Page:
• Assist the CSU in planning, developing and communicating new and improved policies and procedures related to accounting and budgeting issues and advise the Chancellor's Office on their implementation.
  • Provide a means to collaborate with the Chancellor's Office staff to review and comment upon proposed legislation and regulations and to help shape the CSU responses.
  • Plan and facilitate continued personal and professional development and training of financial officers and their staff in the CSU.
  • Provide collective, proactive leadership in support of the CSU and/or individual campuses in the development of creative and innovative programs, through optimum use of technology designed to deliver cost effective, value added, financial services to campus customers.
  • Provide a forum in which the collective professional concerns of the financial officers of the CSU can be shared and explored with the Chancellor's Office.
  • Establish a consortium for the discussion, development and interchange of knowledge, information, skills and methods for solving accounting, budgeting, and related problems encountered by its membership.
  • Identify and establish standards to facilitate communications and reporting among 

As FOA chair, Heartt will:

  • Serve as the chief administrative officer of the FOA
  • Formulate the agenda and chair all meetings
  • Act as the liaison with appointed CABO member VP/CFO Mike Lee  and other administrative associations of the CSU
  • Chair the Executive Committee
  • Assist the directors of the Accounting, Budget, and Procurement Chancellor's Office, on accounting, budgeting, and procurement related issues, as requested
  • Appoint committees as necessary
  • Plan and conduct the annual meeting

Heartt sees this commitment as valuable for the campus and the CSU. “Working with my colleagues from the other campuses and the Chancellor’s Office is extremely rewarding as we Redefine the Possible within the entire CSU to be more efficient and effective. All of us are working closely together to save money and streamline processes wherever possible. In addition, we are planning for our financial future through training like the CSU 101 program to help new financial employees understand our specific higher education model of governmental accounting.  It is very rewarding to see these individuals grow and become leaders within the CSU.”

This year’s annual meeting and training session will be held at San Francisco State’s downtown campus January 26 – 29, 2014.  CSU 101 provides a high-level overview of topics employees will encounter during their employment with CSU, which may include: financial reporting, CMS, CHRS, CFS, data warehouse, budget, banking, cash management, human resources, capital planning, procurement, audit, ethics, auxiliaries, current synergy initiatives and CSU history, organization and policies. The program was designed as a combination orientation, training, staff development and an opportunity for the participants to establish business contacts.

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ABA Publishes 2011/2012 Report of Accomplishments

Cover

Each year a comprehensive report on the many accomplishments and noteworthy activities of ABA is published. These reports include many highlights from the previous year, including the completion of major projects, fundamental divisional changes, staff recognition events, and process and service improvements. The 2011/12 report highlights staff professionals who were recognized for the many improvements made during the year.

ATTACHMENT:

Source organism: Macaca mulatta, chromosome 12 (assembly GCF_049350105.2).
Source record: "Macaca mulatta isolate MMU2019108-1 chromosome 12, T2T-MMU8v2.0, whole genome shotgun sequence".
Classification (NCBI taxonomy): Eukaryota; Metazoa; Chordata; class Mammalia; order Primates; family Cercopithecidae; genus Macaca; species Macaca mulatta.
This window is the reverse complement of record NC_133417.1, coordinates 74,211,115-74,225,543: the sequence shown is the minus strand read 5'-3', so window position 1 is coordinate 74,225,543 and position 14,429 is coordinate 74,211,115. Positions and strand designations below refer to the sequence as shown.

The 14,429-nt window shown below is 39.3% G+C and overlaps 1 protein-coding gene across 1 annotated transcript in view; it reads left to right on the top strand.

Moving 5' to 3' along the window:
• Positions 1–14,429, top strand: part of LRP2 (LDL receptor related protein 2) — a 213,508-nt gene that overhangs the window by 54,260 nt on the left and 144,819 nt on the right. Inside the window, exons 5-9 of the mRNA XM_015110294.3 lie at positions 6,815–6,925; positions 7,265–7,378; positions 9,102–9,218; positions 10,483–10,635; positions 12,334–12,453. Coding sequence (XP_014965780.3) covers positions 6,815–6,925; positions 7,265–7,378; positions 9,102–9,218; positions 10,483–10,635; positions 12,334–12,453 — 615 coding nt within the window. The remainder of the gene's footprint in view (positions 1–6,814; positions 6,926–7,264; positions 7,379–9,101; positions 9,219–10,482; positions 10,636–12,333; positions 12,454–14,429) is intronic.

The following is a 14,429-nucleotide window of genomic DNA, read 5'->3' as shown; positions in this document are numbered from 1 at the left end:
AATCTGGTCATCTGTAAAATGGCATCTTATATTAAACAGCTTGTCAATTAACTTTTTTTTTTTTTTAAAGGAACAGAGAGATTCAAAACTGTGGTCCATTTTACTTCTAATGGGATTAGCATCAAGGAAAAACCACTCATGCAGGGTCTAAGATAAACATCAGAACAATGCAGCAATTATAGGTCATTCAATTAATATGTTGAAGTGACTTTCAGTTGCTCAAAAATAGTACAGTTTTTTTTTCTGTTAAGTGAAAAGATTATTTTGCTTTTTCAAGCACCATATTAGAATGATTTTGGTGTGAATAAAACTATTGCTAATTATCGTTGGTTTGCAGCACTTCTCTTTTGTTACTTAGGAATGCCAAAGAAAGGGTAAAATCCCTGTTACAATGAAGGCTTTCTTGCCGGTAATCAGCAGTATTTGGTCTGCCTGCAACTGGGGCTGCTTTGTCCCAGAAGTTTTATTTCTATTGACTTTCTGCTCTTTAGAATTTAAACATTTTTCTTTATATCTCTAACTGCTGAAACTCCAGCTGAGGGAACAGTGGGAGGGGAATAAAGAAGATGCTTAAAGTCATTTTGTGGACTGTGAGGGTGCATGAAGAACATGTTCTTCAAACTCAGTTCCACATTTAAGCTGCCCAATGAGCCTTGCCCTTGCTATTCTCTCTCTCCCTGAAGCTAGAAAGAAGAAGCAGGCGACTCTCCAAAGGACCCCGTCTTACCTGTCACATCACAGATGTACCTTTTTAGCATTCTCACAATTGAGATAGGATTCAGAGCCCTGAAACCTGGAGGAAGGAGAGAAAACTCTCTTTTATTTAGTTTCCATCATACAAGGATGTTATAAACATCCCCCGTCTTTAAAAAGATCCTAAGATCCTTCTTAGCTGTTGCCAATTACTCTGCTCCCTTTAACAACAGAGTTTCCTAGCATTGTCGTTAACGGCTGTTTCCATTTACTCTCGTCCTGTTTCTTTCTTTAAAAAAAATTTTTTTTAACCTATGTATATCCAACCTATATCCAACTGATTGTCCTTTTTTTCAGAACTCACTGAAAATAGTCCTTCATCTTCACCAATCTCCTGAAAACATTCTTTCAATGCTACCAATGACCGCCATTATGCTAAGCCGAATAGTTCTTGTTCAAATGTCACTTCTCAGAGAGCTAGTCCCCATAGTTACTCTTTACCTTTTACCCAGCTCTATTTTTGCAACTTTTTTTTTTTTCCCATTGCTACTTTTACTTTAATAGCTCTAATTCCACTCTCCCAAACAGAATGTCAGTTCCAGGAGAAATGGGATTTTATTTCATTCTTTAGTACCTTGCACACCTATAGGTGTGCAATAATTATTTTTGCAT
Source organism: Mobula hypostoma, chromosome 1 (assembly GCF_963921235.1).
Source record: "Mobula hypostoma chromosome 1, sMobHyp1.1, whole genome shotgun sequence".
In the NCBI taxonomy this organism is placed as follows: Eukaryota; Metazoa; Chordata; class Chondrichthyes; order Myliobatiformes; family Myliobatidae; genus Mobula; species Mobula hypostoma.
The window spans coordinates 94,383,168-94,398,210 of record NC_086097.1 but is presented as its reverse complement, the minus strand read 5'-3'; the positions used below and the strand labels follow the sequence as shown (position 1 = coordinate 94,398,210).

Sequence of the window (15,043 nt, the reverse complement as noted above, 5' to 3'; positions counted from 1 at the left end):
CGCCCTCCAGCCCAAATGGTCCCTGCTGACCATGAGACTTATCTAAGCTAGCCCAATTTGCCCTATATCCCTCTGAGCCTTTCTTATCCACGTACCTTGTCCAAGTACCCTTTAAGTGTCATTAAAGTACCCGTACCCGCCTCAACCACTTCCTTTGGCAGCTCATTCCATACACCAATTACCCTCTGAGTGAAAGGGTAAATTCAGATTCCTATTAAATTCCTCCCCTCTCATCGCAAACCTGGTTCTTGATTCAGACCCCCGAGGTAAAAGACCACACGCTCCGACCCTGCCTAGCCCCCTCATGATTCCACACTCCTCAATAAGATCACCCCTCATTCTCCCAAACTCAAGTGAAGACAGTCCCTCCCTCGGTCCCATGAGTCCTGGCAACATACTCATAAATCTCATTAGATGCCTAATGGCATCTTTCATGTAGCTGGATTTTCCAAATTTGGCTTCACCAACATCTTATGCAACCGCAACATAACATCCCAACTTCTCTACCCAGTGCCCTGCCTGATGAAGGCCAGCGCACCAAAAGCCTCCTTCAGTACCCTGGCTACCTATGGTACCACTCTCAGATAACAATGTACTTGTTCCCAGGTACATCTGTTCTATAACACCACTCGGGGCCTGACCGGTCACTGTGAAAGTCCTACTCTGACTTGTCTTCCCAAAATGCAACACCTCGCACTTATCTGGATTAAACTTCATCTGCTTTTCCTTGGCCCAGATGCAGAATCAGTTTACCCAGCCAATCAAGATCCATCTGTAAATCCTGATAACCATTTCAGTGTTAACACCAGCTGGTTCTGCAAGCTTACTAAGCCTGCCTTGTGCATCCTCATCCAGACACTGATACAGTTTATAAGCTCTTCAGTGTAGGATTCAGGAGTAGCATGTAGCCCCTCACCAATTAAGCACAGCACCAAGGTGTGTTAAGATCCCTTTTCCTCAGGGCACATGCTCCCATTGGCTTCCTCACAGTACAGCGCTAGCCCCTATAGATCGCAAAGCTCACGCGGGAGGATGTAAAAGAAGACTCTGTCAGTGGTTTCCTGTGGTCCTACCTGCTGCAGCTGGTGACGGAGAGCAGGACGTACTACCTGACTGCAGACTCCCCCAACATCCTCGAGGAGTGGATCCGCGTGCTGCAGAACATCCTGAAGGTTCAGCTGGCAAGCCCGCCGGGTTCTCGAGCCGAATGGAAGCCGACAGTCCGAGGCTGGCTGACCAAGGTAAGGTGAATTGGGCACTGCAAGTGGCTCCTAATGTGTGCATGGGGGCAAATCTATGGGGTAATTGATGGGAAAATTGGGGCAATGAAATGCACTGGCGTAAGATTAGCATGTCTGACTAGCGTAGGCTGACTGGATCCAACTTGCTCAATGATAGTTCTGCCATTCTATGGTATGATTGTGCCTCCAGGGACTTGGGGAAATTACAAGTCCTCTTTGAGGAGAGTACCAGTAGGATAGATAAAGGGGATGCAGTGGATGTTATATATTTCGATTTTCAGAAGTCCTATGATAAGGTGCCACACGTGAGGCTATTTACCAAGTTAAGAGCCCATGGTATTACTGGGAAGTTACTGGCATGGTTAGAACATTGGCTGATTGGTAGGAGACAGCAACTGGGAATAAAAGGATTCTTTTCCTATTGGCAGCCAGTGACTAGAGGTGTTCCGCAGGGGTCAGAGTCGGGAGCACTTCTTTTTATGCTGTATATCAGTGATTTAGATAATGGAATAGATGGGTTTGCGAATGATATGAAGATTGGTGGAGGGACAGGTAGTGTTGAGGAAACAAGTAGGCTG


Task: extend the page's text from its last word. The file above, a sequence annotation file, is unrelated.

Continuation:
View the 2011/2012 ABA Report of Accomplishments.

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ABA Celebrates Alumni Month

Alumni Month



ABA alumni, students, friends and families are invited to celebrate with fellow Hornets throughout April during Alumni Month. The University will honor its more than 215,000 alumni with a host of events on campus and around the region.

A complete calendar of Alumni Month events and more information are available at SacStateAlumni.com/AlumniMonth.

 View and celebrate ABA's Alumns.

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Thank Someone Using the ABA Thank-You Blog

Thank YouHas someone done something recently for you that deserves mention? Or maybe you received help from a colleague on a difficult assignment? Or perhaps you simply want to recognize someone for doing a great job; these are just some of the reasons to use the ABA Thank You Blog.

The ABA Thank-You Blog allows employees to recognize their colleagues by writing a "Thank You" message that is forwarded to the recipient and posted to a blog. This is the perfect type of tool to use when you want to show someone how much you appreciate their hard work. Submit a Thank You today!

View the ABA Thank-You Blog

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Staff Spotlight - Joey Martinez: Facilities Services Recycling Coordinator

Joey
This spotlight was also included in ABA's Spring 2012 FOCUS Newsletter. View the entire article.

What are some of the unique aspects of your job?

Since ‘Recycling’ is an ever evolving venture, I get the opportunity to become both a student and teacher of the new and evolving processes. I get the chance to learn about the latest recycling news, and then reinterpret that into a viable campus program where I can help educate the campus community.

What are some examples of your daily duties?
Auditing current recycling programs on campus to make sure that the results are not only meeting the contractual obligations of said program, but also to spot for areas of improvement in Sac State’s recycling efforts. A portion of my day allows me to be out and about on campus to make sure things are going well. I spend time with customers answering recycling questions and arranging recycling opportunities. I am the editor for our Facilities Services newsletter, The Pipeline, so I also busy myself with promoting some of the great work being done by our staff.